Sujata Iyengar, who has been teaching literature at the university since 1998, said she joined the protest after university administrators made comments about the return plans during a meeting earlier this week that were “a sign to me that they have not thought this through.” She believes the university should think more creatively about ways to limit exposure to COVID-19, such as holding courses in outdoor settings or giving greater consideration to any ideas students believe will be effective.
The university said in a statement, in part, that “(w)e have affirmatively addressed the core of these concerns through our comprehensive planning over the summer” and noted an announcement Wednesday that it has committed $250,000 to two emergency funds benefiting students who are experiencing critical and unexpected financial difficulties.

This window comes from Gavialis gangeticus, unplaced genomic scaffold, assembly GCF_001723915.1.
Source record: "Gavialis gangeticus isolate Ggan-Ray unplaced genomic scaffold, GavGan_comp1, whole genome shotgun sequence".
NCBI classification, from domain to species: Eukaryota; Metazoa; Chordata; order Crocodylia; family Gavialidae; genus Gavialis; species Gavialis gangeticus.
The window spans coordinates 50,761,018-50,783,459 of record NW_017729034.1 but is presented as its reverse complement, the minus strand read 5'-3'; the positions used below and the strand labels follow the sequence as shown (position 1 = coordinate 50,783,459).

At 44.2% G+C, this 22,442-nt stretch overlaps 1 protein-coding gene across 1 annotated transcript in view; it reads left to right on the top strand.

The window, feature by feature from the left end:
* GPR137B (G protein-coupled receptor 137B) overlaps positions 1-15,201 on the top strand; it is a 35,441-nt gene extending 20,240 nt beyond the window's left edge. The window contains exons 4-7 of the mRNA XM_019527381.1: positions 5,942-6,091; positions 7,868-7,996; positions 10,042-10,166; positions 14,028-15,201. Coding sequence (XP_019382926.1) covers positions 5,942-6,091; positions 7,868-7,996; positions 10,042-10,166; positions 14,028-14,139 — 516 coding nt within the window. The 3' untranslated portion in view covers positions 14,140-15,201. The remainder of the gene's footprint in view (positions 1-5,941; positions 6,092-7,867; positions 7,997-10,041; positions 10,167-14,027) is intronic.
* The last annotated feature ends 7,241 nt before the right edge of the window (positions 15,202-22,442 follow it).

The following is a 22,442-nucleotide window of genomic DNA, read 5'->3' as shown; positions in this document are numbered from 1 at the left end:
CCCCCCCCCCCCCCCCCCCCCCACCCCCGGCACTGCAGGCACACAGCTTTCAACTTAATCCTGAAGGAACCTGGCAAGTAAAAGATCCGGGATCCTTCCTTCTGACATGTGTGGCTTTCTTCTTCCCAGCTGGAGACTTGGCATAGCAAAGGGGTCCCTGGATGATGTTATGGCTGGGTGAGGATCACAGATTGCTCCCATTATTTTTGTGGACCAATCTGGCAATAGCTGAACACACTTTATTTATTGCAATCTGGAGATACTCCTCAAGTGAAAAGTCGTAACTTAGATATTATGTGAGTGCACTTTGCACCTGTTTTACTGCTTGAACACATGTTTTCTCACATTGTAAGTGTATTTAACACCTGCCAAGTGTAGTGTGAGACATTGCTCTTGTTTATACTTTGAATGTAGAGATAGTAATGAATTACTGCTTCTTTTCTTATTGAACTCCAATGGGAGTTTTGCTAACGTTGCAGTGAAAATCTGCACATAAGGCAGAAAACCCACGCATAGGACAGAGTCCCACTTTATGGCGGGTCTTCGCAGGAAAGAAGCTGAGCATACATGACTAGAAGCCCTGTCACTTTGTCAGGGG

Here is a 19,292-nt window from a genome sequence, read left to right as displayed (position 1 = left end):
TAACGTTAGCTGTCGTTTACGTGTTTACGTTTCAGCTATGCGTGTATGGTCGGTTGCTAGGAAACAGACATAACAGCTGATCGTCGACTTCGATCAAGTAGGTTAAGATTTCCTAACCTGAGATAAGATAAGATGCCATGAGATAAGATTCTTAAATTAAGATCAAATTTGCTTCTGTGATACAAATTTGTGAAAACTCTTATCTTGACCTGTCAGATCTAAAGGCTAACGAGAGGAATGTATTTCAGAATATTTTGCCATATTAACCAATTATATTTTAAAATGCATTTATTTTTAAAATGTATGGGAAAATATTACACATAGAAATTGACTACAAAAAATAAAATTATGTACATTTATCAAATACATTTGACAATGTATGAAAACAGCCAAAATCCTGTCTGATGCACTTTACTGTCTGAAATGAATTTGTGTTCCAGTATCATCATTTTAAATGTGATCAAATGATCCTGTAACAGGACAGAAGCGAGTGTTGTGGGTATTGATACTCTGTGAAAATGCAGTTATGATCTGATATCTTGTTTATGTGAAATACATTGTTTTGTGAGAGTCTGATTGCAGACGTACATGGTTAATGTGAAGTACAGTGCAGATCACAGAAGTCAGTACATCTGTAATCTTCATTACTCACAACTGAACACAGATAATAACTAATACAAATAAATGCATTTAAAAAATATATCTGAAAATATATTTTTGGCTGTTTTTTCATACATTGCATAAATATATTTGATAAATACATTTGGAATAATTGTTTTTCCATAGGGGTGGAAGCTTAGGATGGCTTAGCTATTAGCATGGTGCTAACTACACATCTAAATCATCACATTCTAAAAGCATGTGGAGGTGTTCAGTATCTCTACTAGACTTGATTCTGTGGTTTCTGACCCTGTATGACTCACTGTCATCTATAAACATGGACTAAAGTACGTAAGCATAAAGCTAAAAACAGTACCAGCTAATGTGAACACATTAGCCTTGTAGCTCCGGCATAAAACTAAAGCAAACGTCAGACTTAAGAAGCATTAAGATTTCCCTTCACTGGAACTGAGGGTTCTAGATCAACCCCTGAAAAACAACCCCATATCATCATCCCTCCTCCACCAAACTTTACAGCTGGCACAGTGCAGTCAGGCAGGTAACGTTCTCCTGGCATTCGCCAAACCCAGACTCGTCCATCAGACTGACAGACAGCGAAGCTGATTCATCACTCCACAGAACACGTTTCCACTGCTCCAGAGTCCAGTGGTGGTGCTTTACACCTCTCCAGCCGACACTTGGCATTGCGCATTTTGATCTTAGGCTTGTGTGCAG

UGA’s fall semester begins on Aug. 20. Some University System schools begin classes Monday.
Graduate student Bryant Barnes, one of the protest organizers, said the current testing plans will not be enough to consistently test all students and employees. He wants all instructors to have the option to work remotely.
“The universities seem to be adamant people need to be on campus,” he said.